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Kidney Week

Abstract: PO0897

The β2-Adrenergic Receptor Agonist Formoterol Restores Mitochondrial Dynamics and Energy Production in the Diabetic Renal Proximal Tubule

Session Information

Category: Diabetic Kidney Disease

  • 601 Diabetic Kidney Disease: Basic

Authors

  • Cleveland, Kristan H., University of Arizona, Tucson, Arizona, United States
  • Brosius, Frank C., University of Arizona, Tucson, Arizona, United States
  • Schnellmann, Rick G., University of Arizona, Tucson, Arizona, United States
Background

While diabetic kidney disease (DKD) is the leading cause of end stage renal disease, the early pathophysiology of this disease remains poorly understood. In type 2 diabetes mitochondrial dysfunction and changes in energy metabolism occurs in proximal tubules. We examined the effects of formoterol, a β2-adrenergic receptor (AR) agonist previously demonstrated to induce mitochondrial biogenesis and promote recovery from acute kidney injury, on renal mitochondrial homeostasis and energy production in diabetic db/db mice and in renal proximal tubule cells (RPTC) treated with high glucose.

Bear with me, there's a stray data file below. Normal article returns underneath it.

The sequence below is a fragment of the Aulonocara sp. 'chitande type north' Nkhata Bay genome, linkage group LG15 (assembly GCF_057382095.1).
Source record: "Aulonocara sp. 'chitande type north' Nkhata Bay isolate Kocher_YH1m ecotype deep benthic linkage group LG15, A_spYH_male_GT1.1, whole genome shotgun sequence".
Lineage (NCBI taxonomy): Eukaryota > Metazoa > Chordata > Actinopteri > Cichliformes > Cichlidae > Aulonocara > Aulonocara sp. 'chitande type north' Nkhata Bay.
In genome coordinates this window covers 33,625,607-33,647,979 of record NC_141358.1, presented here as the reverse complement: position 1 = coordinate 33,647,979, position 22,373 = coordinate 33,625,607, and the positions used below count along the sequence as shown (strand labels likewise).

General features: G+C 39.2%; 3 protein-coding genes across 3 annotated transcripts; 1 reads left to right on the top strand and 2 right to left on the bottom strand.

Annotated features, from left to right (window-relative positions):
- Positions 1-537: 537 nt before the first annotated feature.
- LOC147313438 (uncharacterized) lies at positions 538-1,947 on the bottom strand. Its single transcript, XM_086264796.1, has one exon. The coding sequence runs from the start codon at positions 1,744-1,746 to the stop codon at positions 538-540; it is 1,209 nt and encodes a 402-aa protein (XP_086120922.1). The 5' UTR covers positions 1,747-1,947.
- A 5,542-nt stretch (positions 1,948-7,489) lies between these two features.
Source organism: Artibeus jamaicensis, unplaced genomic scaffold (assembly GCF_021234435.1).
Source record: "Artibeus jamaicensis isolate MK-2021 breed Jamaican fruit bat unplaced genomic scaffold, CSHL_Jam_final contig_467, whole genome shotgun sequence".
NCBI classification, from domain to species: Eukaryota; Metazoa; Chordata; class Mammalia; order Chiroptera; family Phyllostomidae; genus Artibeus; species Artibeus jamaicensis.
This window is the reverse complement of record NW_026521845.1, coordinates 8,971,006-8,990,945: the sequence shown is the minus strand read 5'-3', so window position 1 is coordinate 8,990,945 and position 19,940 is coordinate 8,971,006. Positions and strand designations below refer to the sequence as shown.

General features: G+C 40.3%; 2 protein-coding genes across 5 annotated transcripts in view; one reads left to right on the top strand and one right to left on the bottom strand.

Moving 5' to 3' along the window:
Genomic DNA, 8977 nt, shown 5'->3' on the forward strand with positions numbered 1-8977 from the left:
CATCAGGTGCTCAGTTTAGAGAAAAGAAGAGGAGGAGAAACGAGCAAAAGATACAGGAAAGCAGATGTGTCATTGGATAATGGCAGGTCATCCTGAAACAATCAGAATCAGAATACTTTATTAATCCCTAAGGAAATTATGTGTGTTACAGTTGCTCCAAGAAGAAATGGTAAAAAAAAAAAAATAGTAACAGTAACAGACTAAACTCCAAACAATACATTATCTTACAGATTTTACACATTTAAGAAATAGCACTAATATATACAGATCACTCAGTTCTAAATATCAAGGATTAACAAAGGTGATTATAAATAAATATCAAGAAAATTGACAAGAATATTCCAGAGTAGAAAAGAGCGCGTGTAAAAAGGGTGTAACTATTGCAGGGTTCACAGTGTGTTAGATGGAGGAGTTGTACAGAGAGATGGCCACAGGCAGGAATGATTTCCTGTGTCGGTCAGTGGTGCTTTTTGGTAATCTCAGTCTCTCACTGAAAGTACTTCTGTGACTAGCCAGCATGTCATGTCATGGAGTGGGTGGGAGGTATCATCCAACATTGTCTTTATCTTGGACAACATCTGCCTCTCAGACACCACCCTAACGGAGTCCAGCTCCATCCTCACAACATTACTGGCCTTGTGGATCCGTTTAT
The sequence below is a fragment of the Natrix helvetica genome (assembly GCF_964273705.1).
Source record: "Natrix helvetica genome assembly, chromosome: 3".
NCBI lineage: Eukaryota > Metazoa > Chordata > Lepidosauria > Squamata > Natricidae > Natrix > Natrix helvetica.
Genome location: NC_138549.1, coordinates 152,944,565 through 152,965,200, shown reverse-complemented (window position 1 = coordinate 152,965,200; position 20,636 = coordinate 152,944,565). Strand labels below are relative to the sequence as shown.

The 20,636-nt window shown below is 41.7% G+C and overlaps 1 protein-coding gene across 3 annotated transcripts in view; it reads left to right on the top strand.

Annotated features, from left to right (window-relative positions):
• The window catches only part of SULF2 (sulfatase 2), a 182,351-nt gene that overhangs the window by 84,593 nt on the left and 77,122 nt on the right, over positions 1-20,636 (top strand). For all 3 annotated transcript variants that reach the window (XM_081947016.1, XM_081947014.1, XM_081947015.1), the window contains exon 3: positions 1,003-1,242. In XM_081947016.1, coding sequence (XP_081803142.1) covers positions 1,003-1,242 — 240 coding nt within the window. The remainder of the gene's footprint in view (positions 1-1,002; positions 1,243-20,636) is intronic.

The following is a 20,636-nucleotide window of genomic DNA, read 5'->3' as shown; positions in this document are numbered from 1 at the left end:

Methods

RPTC from rabbits were isolated using the iron oxide perfusion method and grown in 0 glucose, 17mM glucose or 17mM mannitol as an osmotic control for 96 hr. ATP, uncoupled oxygen consumption rate (OCR) and mitochondrial dynamics and energetics proteins were measured. Db/db and nondiabetic db/m control mice were treated with either vehicle or formoterol (1mg/kg, i.p.) daily for three weeks beginning at 10 weeks of age. At 13 weeks, kidneys were harvested and changes in mitochondrial proteins were measured.

Results

RPTC treated with glucose for 96 hr exhibited a decrease in ATP, uncoupled OCR and the mitochondrial fusion protein Mfn1. In contrast, the fission protein pDrp1 and electron transport chain (ETC) complexes I-V increased. Treatment with formoterol (30nM) restored ATP, Mfn1, pDrp1 and ETC complex proteins to control levels. Similarly, vehicle treated db/db mice exhibited increases in ETC protein complexes I, II, III and V, and pDrp1 in renal cortex. Diabetic mice showed a decrease in Mfn1 in renal cortex. Formoterol restored complexes I, II, III and V, pDrp1 and Mfn1 to control levels in db/db mice. ATP was decreased in db/db mice and was restored to control levels with formoterol treatment.

Conclusion

Together, these in vivo and in vitro results suggest that increased glucose alters mitochondria dynamics (increase fission/decrease fusion) and decreases ATP in spite of increased ETC proteins. Formoterol reverses these glucose-induced effects and may be used as a potential therapy to prevent early disease progression of DKD.

Funding

  • NIDDK Support